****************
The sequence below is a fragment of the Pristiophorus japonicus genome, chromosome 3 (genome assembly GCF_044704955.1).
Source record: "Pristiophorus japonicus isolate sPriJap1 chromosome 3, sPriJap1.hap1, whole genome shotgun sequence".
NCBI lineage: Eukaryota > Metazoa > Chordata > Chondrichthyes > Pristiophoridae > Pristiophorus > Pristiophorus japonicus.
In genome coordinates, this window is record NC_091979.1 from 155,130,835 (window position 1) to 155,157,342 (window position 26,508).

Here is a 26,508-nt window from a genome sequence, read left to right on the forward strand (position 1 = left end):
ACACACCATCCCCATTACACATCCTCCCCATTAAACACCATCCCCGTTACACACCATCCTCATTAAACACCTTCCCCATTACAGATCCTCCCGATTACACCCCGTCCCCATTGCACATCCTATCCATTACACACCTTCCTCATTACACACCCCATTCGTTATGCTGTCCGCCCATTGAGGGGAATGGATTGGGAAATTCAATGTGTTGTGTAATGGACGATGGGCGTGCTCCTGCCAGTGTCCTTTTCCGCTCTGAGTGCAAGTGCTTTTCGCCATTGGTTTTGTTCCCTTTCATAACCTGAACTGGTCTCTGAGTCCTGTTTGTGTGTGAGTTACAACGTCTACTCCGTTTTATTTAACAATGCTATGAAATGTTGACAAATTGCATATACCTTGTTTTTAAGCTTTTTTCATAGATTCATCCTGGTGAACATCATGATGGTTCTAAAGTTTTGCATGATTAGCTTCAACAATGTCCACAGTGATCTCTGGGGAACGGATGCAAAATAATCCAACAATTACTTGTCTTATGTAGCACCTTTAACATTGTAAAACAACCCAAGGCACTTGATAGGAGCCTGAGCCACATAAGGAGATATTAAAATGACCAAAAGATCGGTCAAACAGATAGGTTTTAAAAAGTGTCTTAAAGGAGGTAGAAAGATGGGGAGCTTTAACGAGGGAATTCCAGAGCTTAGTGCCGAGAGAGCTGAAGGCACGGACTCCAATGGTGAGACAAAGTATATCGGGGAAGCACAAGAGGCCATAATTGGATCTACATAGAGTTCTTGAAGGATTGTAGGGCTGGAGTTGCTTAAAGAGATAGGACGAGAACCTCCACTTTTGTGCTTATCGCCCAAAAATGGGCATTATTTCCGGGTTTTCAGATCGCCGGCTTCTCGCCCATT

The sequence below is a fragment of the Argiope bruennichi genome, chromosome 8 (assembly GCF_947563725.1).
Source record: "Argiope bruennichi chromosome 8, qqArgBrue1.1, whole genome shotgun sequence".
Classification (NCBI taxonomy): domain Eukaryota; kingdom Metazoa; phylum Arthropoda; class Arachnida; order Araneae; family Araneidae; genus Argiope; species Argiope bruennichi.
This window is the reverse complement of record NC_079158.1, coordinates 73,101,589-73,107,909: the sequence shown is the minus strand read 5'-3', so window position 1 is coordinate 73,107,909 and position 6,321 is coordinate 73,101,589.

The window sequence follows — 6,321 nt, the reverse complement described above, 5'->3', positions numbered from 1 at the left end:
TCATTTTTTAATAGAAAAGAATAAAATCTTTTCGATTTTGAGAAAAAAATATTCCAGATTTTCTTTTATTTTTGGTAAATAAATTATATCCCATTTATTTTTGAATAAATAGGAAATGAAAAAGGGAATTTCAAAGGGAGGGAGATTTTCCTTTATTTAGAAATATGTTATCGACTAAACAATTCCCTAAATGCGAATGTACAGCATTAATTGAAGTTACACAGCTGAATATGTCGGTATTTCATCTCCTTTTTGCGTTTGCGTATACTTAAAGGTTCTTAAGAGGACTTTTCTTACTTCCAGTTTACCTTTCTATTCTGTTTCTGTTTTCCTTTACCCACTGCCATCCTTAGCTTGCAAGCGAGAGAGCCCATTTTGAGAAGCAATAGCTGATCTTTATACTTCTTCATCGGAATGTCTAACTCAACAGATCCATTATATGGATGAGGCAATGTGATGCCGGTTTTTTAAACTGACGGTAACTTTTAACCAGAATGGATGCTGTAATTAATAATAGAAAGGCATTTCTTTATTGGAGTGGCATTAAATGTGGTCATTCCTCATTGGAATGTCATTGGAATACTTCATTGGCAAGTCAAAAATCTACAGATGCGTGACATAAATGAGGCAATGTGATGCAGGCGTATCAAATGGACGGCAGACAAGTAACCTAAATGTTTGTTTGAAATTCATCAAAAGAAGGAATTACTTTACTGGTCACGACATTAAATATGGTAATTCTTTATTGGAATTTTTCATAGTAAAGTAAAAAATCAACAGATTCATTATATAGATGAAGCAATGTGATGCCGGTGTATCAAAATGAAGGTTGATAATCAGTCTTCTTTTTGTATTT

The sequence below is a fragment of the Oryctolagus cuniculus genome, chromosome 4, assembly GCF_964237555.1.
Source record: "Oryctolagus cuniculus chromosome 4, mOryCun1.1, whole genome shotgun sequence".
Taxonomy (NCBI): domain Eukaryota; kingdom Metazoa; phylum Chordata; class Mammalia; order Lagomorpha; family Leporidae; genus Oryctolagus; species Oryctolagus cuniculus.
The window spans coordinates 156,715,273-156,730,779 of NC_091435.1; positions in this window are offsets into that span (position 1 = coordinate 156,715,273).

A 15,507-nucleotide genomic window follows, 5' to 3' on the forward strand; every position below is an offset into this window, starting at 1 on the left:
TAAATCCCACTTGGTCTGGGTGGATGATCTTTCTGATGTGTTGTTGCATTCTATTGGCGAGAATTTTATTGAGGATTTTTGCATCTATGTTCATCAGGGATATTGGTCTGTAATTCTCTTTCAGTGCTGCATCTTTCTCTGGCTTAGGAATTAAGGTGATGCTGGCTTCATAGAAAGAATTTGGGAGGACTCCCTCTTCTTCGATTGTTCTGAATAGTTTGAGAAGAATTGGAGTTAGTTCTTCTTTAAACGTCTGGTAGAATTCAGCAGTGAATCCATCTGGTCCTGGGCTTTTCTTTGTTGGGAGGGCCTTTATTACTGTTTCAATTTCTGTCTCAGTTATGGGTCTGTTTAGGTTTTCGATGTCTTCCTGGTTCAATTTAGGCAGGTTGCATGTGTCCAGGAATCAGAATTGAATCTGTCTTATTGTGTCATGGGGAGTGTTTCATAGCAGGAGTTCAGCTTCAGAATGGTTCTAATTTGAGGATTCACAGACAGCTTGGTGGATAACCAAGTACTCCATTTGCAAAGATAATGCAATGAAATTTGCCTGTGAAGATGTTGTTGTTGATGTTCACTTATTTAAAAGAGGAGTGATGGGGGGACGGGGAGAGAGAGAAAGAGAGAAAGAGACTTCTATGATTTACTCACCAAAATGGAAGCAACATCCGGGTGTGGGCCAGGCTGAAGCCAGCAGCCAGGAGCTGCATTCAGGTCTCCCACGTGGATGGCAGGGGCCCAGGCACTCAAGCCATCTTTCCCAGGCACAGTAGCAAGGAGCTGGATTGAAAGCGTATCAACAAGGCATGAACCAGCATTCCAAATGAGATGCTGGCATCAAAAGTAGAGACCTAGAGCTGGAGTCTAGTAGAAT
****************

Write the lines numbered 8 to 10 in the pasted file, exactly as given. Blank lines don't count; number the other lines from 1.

Source record: "Argiope bruennichi chromosome 8, qqArgBrue1.1, whole genome shotgun sequence".
Classification (NCBI taxonomy): domain Eukaryota; kingdom Metazoa; phylum Arthropoda; class Arachnida; order Araneae; family Araneidae; genus Argiope; species Argiope bruennichi.
This window is the reverse complement of record NC_079158.1, coordinates 73,101,589-73,107,909: the sequence shown is the minus strand read 5'-3', so window position 1 is coordinate 73,107,909 and position 6,321 is coordinate 73,101,589.